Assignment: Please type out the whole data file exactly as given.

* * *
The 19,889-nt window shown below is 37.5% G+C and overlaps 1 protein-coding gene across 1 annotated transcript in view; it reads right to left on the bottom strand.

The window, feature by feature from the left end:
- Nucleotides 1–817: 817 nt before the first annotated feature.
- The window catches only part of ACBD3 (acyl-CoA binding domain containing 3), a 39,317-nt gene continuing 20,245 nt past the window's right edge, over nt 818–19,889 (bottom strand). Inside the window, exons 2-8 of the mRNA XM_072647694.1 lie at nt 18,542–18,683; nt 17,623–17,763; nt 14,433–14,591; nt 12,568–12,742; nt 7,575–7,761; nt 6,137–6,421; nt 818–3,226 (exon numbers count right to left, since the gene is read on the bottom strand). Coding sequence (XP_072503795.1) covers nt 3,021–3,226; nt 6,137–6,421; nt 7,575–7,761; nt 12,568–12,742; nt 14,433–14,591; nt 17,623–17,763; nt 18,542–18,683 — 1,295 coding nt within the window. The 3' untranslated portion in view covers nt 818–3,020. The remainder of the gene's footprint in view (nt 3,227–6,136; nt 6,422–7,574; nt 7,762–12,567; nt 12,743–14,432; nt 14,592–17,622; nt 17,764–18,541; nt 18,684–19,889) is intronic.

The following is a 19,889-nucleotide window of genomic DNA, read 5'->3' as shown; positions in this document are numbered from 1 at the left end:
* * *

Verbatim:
The 19,889-nt window shown below is 37.5% G+C and overlaps 1 protein-coding gene across 1 annotated transcript in view; it reads right to left on the bottom strand.

The window, feature by feature from the left end:
- Nucleotides 1–817: 817 nt before the first annotated feature.
- The window catches only part of ACBD3 (acyl-CoA binding domain containing 3), a 39,317-nt gene continuing 20,245 nt past the window's right edge, over nt 818–19,889 (bottom strand). Inside the window, exons 2-8 of the mRNA XM_072647694.1 lie at nt 18,542–18,683; nt 17,623–17,763; nt 14,433–14,591; nt 12,568–12,742; nt 7,575–7,761; nt 6,137–6,421; nt 818–3,226 (exon numbers count right to left, since the gene is read on the bottom strand). Coding sequence (XP_072503795.1) covers nt 3,021–3,226; nt 6,137–6,421; nt 7,575–7,761; nt 12,568–12,742; nt 14,433–14,591; nt 17,623–17,763; nt 18,542–18,683 — 1,295 coding nt within the window. The 3' untranslated portion in view covers nt 818–3,020. The remainder of the gene's footprint in view (nt 3,227–6,136; nt 6,422–7,574; nt 7,762–12,567; nt 12,743–14,432; nt 14,592–17,622; nt 17,764–18,541; nt 18,684–19,889) is intronic.

The following is a 19,889-nucleotide window of genomic DNA, read 5'->3' as shown; positions in this document are numbered from 1 at the left end: